Gr. 4-6, younger for reading aloud. There is no end to the available editions of Alice, of course, but here is one worth having. It is in a nice big format, with an exquisite typeface, easy to read and to hold in the lap. It has a genial and erudite introduction by Leonard Marcus, with a bit of biography of Carroll and some Alice publishing history, but, most of all, there are unusual, engrossing illustrations. Morell has taken the original Tenniel images, placed them in collage with realia, and photographed the resultant construction in black-and-white. The artifact of the book is used to great effect: the hole the White Rabbit descends is cut into a large book; the Tenniel caterpillar and Alice peering over the mushroom's edge poke up from the pages of a book in a swirl of smoke; the tea party table is a big old book with a checkerboard cover. This edition illuminates the familiar story in ways that point up its essential, strange "magick."
GraceAnne A. DeCandido
Grade 4 Up-- Edens has compiled and arranged illustrations from 25 editions of Alice in Wonderland published in the early to mid-1900s. The result is a fascinating look at a variety of illustrative styles. This is far less jarring than one might expect because the original illustrator, John Tenniel, has so strongly influenced his successors that their interpretations are often similar in design. In fact, the fascination in these pictures is the differing details--Alice's dress, her hairstyle, and her expressions tell much about the time period and the artist's viewpoint. Edens has also done a fine job of integrating the pictures with the text. He varies interest by utilizing full-page plates, half plates, vignettes, and even reducing some illustrations to fit the design so the book flows fairly well and these myriad illustrations blend into a whole rather than distract the eye. The reproduction is excellent. A must for collections with historical interest in children's literature and large libraries.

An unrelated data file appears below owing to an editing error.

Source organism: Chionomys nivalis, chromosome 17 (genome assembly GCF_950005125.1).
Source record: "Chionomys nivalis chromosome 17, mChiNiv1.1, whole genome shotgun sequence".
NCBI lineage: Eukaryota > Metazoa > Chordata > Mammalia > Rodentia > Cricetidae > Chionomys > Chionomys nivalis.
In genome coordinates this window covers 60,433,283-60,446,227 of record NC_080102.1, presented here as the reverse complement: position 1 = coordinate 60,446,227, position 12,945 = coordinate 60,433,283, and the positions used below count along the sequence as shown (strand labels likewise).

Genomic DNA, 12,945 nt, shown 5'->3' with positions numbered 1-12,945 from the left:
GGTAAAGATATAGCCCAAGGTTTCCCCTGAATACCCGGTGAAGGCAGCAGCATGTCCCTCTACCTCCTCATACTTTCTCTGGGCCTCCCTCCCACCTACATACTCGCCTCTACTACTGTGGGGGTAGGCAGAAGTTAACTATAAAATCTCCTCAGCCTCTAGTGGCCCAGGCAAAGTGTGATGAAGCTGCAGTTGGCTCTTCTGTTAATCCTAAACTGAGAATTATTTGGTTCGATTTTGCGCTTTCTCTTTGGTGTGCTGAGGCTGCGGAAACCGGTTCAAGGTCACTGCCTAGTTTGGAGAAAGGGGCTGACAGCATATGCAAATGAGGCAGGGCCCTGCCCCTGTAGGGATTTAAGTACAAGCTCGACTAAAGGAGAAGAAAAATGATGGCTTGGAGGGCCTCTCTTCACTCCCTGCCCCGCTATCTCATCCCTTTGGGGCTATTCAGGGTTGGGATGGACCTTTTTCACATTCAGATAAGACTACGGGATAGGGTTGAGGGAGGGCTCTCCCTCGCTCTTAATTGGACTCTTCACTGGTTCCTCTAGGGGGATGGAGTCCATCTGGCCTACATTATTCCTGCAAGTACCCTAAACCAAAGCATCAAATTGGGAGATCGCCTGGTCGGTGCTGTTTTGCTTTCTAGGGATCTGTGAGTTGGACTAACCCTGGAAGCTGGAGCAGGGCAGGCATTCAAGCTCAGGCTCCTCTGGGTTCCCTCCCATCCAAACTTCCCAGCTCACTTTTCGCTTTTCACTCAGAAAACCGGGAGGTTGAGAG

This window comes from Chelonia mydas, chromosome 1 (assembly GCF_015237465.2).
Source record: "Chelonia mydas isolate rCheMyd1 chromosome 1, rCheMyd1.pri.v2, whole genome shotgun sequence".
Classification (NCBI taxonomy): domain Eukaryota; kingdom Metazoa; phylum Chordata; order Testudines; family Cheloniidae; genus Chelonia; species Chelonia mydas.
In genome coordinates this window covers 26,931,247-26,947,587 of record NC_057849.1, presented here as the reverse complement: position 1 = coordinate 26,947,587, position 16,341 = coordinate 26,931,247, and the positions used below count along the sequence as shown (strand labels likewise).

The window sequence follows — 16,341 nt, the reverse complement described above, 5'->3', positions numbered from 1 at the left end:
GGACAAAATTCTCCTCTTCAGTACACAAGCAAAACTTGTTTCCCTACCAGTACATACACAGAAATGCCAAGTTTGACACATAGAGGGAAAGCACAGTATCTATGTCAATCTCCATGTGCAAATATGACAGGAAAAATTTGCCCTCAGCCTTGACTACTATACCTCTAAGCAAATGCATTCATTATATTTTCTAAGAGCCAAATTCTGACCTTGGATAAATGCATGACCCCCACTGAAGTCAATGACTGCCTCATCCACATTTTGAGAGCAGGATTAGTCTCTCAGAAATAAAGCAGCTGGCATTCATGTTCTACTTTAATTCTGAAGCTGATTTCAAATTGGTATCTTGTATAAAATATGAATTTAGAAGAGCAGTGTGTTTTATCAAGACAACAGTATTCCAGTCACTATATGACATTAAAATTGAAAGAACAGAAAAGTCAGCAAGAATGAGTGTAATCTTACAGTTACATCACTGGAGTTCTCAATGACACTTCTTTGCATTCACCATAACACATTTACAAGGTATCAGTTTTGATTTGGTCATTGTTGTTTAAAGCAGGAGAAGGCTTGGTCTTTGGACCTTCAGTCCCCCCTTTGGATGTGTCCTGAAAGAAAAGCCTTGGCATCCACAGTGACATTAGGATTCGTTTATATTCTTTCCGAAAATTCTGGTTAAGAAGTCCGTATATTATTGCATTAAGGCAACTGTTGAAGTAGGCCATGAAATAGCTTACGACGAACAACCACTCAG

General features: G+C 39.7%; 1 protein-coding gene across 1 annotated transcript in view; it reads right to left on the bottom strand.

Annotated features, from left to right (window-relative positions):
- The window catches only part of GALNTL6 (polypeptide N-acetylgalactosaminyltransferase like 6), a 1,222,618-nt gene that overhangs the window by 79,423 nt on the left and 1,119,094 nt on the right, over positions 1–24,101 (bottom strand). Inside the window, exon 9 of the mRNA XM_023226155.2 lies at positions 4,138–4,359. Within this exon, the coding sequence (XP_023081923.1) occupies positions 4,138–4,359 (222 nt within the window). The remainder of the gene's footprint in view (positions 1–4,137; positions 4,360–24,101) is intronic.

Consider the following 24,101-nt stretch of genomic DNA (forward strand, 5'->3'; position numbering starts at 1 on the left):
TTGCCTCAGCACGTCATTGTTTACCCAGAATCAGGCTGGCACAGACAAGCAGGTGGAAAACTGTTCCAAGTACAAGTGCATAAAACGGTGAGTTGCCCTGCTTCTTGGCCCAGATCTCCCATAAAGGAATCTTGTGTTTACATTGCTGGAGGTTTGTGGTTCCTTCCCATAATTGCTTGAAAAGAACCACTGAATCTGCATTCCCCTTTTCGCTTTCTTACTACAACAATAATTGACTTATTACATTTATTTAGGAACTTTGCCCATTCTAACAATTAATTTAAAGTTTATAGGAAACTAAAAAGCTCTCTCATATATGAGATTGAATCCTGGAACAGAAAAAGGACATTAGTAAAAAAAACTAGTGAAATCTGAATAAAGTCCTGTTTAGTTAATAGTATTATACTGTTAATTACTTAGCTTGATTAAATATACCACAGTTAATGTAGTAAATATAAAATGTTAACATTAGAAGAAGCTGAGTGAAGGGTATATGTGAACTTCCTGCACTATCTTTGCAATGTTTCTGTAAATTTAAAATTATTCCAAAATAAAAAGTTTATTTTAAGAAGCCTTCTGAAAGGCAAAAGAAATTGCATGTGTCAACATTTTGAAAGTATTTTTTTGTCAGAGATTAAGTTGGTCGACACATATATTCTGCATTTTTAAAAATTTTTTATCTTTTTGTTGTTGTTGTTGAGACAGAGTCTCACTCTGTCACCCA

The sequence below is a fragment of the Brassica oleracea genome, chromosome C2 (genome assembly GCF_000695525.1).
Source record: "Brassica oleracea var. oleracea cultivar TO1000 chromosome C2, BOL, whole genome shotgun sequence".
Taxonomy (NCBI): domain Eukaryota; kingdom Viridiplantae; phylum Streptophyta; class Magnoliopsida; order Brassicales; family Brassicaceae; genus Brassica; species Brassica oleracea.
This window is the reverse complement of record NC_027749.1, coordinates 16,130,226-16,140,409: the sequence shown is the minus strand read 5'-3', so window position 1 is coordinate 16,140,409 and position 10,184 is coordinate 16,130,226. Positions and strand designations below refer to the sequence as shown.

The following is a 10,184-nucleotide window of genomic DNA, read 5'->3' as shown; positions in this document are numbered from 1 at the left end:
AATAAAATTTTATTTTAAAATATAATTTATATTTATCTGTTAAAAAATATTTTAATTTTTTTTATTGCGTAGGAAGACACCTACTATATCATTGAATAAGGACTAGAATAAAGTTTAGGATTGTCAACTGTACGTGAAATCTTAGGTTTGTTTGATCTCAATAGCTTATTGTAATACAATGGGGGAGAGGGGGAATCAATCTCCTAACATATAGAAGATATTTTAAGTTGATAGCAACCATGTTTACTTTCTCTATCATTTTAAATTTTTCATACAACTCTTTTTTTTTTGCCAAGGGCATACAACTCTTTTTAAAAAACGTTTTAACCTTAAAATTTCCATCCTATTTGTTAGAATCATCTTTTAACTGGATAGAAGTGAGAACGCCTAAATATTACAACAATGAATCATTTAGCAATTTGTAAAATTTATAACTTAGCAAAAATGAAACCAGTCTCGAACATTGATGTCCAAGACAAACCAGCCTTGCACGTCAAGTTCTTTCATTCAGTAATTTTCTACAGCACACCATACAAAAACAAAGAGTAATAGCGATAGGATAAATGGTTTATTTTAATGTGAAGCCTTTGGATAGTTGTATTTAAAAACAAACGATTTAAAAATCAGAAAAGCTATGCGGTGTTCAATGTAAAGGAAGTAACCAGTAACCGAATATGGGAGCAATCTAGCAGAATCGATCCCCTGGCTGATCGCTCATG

--Karen K. Radtke, Milwaukee Public Library
Reader Michael Page offers a rollicking performance of the 1865 children's classics, which don't seem dated in the least in his skillful hands. Every character is presented with a distinctly different tone, pacing and inflection. His narration is gently expressive; his British accent perfectly in keeping with the setting and characters. Happily, he doesn't slavishly imitate the well-known voices from the Disney cartoon version; his interpretation is distinct and complete in itself. This is a first-class presentation. D.W.
Lewis Carroll (the pseudonym of the Rev. Charles Lutwidge Dodgson) was a mathematics lecturer at Oxford University, but he is better known to the world as the author of Alice's Adventures in Wonderland (1865) and Through the Looking-glass (1871), as well as The Hunting of the Snark (1876).